Spencer Museum of Art The University of Kansas

Exhibitions

Art Into Art: Inspired Responses
  • Art Into Art: Inspired Responses
  • 22-Sep-2006 - 29-Apr-2007
  • Central Court and Galleries, Spencer Museum of Art, University of Kansas, Lawrence, Kansas
Multimedia
Works
Events
Description

This fall, the Spencer explores how the art in its collection inspires other expressions of creativity, with a variety of programming meant to stimulate important conversations about the creative process. Art into Art: Inspired Responses is a campus and community project inviting creative responses to works of art in the museum, and includes transformations of the Spencer's front entrance, foyer, and Central Court to reflect the theme of visual art inspiring other forms of creativity. The original inspiration for Art into Art was fairly straightforward: the idea that a work of art, as conceived and executed by an artist, is only part of the art experience. The other part is the response. What is a painting without a viewer, a poem without a reader or a musical performance without a listener? We often talk about the qualities of works of art, but what about the qualities of the responses? Can a response be as creative and inspired as the work of art that stimulates it?

Yes. And a prime example is a book recently published by the Spencer.

Conversations: Art into Poetry at the Spencer Museum of Art collects 27 poems by Elizabeth Schultz, all inspired by works in the Spencer's collection. The book, which includes an introductory essay by Susan Earle, the Spencer's Curator of European and American Art, pairs images of the artworks with Schultz's poems, and is available for $14.95 in the Museum Shop. Schultz's poems will be prominently featured next to the works that inspired them in the Spencer's galleries this fall. Conversations is made possible in part by the generous support of Colette and Jeff Bangert, Janet Hamburg, Carol and Del Shankel, Linda and David Stevens, Georgia and Keith Stevens, Peggy Sullivan, and Marjorie Swann and Bill Tsutsui.

Art into Art also intends to challenge the ways we traditionally expect to see art presented in a museum. In the Central Court, works spanning centuries of art history are hung, salon-style, unhinged from time- or geography-based divisions. This installation of objects from the permanent collection celebrates not only art itself, but what we as viewers bring to it. The works have inspired poems, songs, dances, and scholarship. The unusual arrangement of paintings, photographs, prints, and sculpture challenges our traditional method of seeing. In combination the works invite comparisons to the presentation of 19 th -century salons, as objects span heights and depths that exceed our traditional gaze across gallery walls. Some works will rotate during the course of this exhibition, while others will stay in place. Some objects on the wall may seem as comfortable as the face of an old friend, while others are initially unfamiliar. We present these objects as part of a continuum of engagement that includes your reactions and participation.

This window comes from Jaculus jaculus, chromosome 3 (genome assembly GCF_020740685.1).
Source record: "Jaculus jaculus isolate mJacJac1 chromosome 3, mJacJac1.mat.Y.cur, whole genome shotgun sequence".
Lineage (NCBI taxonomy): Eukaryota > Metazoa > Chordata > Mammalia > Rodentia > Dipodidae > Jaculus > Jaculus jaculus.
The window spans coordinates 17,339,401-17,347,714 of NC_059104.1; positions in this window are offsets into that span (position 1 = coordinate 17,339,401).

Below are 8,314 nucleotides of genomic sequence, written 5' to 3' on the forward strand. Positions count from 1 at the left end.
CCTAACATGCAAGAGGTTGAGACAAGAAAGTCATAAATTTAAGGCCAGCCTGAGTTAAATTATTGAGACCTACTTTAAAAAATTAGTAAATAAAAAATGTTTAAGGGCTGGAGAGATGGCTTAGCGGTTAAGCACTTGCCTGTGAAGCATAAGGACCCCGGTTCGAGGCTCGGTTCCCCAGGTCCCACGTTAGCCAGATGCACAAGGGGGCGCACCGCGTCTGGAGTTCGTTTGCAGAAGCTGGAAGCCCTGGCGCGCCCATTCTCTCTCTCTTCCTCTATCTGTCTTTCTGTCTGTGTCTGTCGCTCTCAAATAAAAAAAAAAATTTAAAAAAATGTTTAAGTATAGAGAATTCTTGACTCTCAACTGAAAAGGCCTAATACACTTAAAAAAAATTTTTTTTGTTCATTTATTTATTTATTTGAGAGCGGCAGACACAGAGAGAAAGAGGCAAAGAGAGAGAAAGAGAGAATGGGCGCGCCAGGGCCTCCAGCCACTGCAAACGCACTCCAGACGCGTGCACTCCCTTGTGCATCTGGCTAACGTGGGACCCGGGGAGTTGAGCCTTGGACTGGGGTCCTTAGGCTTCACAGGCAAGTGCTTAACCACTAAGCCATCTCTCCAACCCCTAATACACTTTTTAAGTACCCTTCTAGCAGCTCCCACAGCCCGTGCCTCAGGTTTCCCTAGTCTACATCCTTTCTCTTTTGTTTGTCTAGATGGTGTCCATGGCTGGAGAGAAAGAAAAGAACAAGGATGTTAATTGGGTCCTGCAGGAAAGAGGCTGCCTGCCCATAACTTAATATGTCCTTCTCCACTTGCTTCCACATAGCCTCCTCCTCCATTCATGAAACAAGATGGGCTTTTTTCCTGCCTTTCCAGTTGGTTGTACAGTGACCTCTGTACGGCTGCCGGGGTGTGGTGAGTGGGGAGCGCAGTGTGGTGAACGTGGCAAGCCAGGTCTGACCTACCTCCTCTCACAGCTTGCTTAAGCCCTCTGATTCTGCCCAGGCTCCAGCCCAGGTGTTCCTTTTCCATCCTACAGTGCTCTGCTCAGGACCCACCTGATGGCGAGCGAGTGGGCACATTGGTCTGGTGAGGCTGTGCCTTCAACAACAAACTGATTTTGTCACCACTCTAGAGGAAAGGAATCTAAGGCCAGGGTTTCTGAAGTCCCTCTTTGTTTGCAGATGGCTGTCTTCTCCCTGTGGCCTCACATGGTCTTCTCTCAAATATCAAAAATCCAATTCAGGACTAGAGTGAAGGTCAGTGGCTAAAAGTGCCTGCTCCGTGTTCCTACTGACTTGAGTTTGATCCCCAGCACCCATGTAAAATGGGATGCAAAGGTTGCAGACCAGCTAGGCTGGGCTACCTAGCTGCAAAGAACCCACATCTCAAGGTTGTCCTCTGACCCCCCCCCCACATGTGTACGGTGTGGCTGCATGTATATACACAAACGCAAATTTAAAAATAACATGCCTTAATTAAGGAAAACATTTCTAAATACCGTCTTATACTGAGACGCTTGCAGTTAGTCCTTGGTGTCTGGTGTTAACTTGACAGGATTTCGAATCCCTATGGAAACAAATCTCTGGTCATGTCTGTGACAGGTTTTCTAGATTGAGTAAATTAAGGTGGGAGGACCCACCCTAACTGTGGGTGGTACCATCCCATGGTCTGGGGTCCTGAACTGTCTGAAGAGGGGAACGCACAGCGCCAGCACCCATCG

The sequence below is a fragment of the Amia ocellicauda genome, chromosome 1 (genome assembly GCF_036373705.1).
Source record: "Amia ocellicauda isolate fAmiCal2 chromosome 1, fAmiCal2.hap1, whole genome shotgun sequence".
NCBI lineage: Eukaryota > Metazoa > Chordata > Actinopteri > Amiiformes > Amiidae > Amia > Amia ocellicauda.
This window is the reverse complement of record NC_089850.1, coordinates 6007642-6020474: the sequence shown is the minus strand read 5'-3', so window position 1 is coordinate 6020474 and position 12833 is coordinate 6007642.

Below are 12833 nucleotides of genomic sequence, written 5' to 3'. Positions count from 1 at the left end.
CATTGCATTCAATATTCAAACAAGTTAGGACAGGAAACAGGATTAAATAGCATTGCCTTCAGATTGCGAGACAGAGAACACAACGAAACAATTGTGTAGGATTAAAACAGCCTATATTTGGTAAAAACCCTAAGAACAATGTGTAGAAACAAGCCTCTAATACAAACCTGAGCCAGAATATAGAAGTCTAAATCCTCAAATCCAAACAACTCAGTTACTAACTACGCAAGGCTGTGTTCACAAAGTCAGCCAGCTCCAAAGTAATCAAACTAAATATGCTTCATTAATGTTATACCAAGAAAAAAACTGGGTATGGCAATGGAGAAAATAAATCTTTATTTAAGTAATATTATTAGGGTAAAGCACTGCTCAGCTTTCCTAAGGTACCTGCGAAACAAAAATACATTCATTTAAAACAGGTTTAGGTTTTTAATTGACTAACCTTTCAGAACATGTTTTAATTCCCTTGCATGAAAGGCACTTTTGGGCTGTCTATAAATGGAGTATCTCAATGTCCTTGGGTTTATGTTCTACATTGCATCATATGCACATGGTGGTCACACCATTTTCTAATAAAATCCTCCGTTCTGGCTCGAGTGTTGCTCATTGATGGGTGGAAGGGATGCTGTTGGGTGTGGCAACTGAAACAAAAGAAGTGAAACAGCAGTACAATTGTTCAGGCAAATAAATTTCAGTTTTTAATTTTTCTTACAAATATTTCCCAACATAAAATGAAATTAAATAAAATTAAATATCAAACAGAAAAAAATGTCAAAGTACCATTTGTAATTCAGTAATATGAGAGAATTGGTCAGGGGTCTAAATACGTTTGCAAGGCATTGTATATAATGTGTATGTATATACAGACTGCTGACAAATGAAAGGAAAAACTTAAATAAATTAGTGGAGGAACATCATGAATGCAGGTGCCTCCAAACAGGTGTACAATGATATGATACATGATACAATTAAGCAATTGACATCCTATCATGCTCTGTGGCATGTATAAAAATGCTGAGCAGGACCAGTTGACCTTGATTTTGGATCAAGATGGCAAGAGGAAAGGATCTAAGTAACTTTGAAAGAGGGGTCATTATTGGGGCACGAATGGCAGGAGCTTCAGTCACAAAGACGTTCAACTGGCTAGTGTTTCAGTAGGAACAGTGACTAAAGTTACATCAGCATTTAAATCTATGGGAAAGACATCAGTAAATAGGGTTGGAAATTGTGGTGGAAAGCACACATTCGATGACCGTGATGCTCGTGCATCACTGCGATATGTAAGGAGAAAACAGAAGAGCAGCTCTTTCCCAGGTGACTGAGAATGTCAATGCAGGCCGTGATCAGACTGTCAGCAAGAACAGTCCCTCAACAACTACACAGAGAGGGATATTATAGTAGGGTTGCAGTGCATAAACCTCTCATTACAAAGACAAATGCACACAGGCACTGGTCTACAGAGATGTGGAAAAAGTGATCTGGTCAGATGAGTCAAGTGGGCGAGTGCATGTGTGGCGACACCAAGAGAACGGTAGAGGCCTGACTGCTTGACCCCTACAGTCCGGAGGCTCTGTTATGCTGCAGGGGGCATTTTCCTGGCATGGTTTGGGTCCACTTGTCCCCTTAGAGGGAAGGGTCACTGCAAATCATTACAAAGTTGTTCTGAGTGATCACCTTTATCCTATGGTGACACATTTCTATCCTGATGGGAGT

The Spencer thanks Sabatini Architects, Inc., for its corporate sponsorship of Art into Art.



A work of art, as conceived and executed by an artist, is only part of the art experience. The other part is the response. What is a painting without a viewer, a poem without a reader or a musical performance without a listener? We often talk about the qualities of works of art, but what about the qualities of the responses? Can a response be as creative and inspired as the work of art that stimulates it?

The Spencer Museum of Art is encouraging creative responses to works in its permanent collection through Art into Art, opening on September 21, 2006. Among those who have been invited to create works for Art into Art are Elizabeth Schultz, poet and Kansas University professor emerita, whose new book of poems, Conversations, is a collection of responses to works in the Spencer collection. She will be joined by Joan Stone, choreographer/dancer and KU professor emerita; Theodore Johnson, artist and KU professor emeritus; and Joyce Castle, renowned opera singer and University of Kansas music faculty member, who will sing a series of songs that were directly inspired by works of art including Statuesque, written especially for her. Numerous other individuals and groups from the University and community have been invited to prepare responses in writing, the visual arts, dance and music, and visitors to the museum can register their own reactions and responses to individual works.

We invite you to join in and share your creative inspirations with all of us!